This begs the question: if everyone on the board is an expert with an equally valid claim to his opinion, then how do declarative bodies reach a consensus? one fundamental way in which individual IRB members built a group decision about how rules applied in specific cases was to persuade other members that they had the best backing for their opinion compared to colleagues on the board. The group deliberations that I observed were essentially referenda on who had the most salient knowledge and thus whose advice should be followed.
I use the concept of warranting to explain how IRB members reached consensus on group recommendations during their closed-door deliberations. Warrants are reasons or justifications that people give for their views. In the sections below, I describe three types of warrants that group members used during deliberations. This set of warrants is not exhaustive, to be sure, but I lay out for your inspection three of the most common and persuasive warrants. IRBs also had decision-making habits, that they used when they processed studies that felt familiar and routine (see chapter 2). However, when the proper course of action was either ambiguous or contested, board members reached consensus by deciding whose recommendation was based on the most relevant knowledge, which all members could endorse as the view of "the IRB."
What the warranting process shows at the broadest level is that the actual process of decision making among knowledge experts is quite different from its appearance in formal records. Meeting minutes essentially freeze a moment in time, in particular, the very end of deliberations. The minutes do not allow readers to see what took place beforehand to move all of the elements into position so that "the IRB" could render a decision. Understanding the differences between the process of decision making and the final product of a decision—the letters of judgment sent to researchers, for example—is especially important in studies of governance because IRB members, unlike elected officials, are appointed. Knowledge experts often do not have a clear, tangible set of constituents whose views they are called to articulate and who hold them accountable. Adding to this, declarative bodies often interpret regulations in physical locations that are difficult for most people to access. This chapter gives a chance to step inside one such place.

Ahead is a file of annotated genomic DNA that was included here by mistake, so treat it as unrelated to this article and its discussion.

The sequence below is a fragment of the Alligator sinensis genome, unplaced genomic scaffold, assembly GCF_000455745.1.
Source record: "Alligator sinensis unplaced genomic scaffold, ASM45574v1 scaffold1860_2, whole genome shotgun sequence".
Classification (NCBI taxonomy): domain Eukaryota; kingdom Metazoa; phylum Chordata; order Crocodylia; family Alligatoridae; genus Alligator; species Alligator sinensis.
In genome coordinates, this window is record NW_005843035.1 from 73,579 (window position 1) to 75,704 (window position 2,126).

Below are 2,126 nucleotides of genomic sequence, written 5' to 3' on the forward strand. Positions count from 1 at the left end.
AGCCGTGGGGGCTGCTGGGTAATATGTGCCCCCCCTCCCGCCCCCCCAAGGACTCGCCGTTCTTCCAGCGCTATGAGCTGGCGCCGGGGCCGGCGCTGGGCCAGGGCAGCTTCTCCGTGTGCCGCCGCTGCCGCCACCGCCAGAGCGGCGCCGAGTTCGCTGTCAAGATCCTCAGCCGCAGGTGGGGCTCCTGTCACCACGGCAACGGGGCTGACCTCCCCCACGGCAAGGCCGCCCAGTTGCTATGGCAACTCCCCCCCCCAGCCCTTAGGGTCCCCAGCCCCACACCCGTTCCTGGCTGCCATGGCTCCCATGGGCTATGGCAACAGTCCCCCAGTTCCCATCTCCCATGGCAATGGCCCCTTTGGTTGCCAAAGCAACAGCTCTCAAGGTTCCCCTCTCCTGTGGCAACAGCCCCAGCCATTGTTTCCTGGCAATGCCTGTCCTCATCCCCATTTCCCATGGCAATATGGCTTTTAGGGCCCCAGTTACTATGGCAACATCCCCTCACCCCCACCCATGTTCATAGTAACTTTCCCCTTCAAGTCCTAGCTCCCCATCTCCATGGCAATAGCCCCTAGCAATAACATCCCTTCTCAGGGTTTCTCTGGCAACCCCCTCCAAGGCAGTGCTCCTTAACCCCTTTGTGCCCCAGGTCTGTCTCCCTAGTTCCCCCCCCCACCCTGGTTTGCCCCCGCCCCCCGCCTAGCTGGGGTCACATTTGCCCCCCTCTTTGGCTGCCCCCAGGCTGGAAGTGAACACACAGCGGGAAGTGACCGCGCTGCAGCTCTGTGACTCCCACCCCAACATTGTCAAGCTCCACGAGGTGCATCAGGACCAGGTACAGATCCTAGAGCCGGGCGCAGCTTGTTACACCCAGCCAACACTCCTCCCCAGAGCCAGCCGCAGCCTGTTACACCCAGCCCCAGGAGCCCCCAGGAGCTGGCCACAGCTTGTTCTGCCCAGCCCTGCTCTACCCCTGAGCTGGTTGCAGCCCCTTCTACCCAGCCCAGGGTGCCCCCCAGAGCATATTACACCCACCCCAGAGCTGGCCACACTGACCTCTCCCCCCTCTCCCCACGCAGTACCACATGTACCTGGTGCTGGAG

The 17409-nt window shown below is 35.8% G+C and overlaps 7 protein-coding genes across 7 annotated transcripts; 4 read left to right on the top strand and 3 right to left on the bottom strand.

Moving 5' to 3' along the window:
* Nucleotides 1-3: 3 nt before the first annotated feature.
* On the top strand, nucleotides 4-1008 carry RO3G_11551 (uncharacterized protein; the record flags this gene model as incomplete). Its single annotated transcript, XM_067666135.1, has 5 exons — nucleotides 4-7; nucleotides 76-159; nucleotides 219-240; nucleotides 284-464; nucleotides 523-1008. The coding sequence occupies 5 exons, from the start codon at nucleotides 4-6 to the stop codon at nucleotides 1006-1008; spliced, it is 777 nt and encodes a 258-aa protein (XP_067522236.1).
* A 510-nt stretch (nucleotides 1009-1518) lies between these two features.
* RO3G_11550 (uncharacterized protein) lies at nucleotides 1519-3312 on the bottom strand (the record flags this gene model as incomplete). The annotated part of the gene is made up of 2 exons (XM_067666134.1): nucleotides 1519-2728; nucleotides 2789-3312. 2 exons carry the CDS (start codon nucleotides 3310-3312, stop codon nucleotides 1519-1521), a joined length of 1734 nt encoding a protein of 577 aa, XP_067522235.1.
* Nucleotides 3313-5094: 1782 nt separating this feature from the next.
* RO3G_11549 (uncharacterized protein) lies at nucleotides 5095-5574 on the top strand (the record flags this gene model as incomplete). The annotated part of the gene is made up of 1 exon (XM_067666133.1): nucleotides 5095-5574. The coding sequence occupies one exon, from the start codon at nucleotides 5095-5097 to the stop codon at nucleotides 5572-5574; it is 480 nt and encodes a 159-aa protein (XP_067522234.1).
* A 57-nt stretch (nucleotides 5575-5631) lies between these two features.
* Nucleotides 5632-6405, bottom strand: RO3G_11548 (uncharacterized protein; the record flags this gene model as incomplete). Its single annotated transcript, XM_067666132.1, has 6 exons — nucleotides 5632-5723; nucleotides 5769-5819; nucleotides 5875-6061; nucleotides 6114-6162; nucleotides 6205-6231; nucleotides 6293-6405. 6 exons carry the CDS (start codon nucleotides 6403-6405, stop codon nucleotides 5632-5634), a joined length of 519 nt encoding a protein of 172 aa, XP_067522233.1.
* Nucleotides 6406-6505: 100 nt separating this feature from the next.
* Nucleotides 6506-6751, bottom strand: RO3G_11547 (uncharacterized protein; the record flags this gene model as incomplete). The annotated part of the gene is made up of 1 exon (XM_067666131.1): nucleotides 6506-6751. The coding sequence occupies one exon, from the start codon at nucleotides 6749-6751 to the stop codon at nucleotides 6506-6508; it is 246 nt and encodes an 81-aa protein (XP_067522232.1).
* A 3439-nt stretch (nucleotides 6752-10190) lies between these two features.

What Is Warranting?
Members of declarative bodies use warranting as a tool for reaching shared decisions. When warranting their statements, people are implicitly answering the question "Why?" or "On account of what?" When I analyzed my field notes and transcripts of IRB meetings, I coded as warrants the statements that IRB members made to account for their recommendations on how the group should proceed with a study.
Warrants have three distinctive features. First, although they are given verbally, warrants are often implicit in a speaker's language. People tend to use warrants when they are challenged or pushed to justify themselves. Because IRB meetings are organized around making choices, as opposed to talking for its own sake, board members have to account for their views quite frequently.